Cinematography legends Vittorio Storaro (“Apocalypse Now,” “The Conformist”) and Ed Lachman (“Far From Heaven,” “Carol”) have been friends for 40 years. Lachman reveres Storaro’s work and leadership — but doesn’t hesitate to say he doesn’t share Storaro’s love for digital cameras.
“They can talk about 14-stop exposure range, but the color separation is different,”said Lachman. “The chemistry of R, G, B the three [color] layers — to me, it’s like an etching in the chemical process of the development. For me, there are certain films that should be photographed photographically, chemically… I can tell there’s a difference in the feeling of the film.”
The debate was part of a 90-minute conversation at the New York Film Festival October 11, moderated by festival director Kent Jones. Storaro talked about his positive transition to digital cinematography, which came largely through his collaboration with Woody Allen who directed the festival’s closing-night film, “Wonder Wheel.”
Storaro believes too much emphasis is placed on the medium itself, pointing to the history of how painting evolved from the caves, to wood, to canvas and different types of paint. However, Lachman countered: “I agree we use light, space, and time to create our images from our heart and from our mind, but if I look at painting movements like Pointillism, Impressionism, German Expressionism, even Modernism, they all used different tools to create those images. I just don’t want to limit the tool.”
However, Storaro believes digital technology helps make him a happier cinematographer by providing the ability to see the image while on set, versus having to wait nervously for dailies.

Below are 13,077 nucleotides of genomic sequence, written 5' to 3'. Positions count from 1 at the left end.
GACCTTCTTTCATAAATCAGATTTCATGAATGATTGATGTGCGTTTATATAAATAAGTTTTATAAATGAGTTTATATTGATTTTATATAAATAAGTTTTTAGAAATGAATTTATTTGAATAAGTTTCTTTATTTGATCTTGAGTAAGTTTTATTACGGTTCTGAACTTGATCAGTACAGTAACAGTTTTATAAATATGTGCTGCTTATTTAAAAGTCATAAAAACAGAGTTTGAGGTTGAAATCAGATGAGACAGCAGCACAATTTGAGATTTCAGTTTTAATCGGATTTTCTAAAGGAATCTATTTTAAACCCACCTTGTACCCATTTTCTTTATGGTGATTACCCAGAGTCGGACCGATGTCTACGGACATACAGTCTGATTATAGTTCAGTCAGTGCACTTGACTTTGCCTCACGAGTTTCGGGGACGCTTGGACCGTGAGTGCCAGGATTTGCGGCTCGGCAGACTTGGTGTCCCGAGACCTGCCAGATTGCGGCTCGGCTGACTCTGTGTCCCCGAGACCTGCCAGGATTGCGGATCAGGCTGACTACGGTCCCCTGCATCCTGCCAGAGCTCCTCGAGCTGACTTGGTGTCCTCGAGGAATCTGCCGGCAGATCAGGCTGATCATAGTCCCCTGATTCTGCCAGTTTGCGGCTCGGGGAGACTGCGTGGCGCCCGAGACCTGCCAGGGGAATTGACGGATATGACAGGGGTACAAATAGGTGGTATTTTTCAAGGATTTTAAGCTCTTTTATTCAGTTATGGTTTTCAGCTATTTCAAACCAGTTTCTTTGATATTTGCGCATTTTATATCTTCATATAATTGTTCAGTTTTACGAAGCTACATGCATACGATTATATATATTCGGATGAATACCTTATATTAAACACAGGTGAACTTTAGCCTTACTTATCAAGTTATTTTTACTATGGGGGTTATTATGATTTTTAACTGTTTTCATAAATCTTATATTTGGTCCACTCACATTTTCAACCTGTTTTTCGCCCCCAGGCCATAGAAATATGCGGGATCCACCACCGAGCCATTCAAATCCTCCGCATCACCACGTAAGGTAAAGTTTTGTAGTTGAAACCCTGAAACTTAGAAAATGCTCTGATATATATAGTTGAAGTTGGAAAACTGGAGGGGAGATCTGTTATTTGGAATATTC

“The first time I saw an image in high definition while we were shooting I said, ‘Oh my god, this is what I’m doing,'” said Storaro. “For the first time in my life, I went back to the hotel and my wife and children were waiting or me, I was serene. There was no question mark. On ‘Apocalypse Now,’ we were waiting for two weeks to see dailies. They were were weeklies, not dailies.”
The great Italian DP also believes being able adjust the image on set has been important. “That kind of innocence, that kind of mystery, maybe we don’t need it any longer. We need conscientiousness,” he said. “We need to know what we are doing. Because if we know what we are doing — first of all, we feel it is something appropriate for us or not. If we know the elements [that form the image] we will be able to change, to modify, and make it better, [more] appropriate to the story.”
Storaro did say that biggest fallback of digital cinematography is that cameras have become so light sensitive it’s becoming possible to shoot anywhere and everywhere. He worries that people too often settle for exposure, rather than light.
“That kind of available light, is [it] correct for that sequence, for that story, for that emotion? Sometimes it can be, sometimes not,” said Storaro. “The most important thing is that concept.”
Still, Lachman said the way digital captures color gives images a realism that isn’t appropriate for his films, including his New York Film Festival Centerpiece “Wonderstruck,” which references the poetry of black-and-white silent films.
“I look at the digital medium as like photorealism, if I had to compare it,” said Lachman. “Look, I’m an old guy and I’m trying to hold on to photographic process.”
That said, Lachman’s respect for Storaro remains unbowed: “[Vittorio] has done more in the last 50 years for the recognition and esteem [of] cinematography than anybody.”
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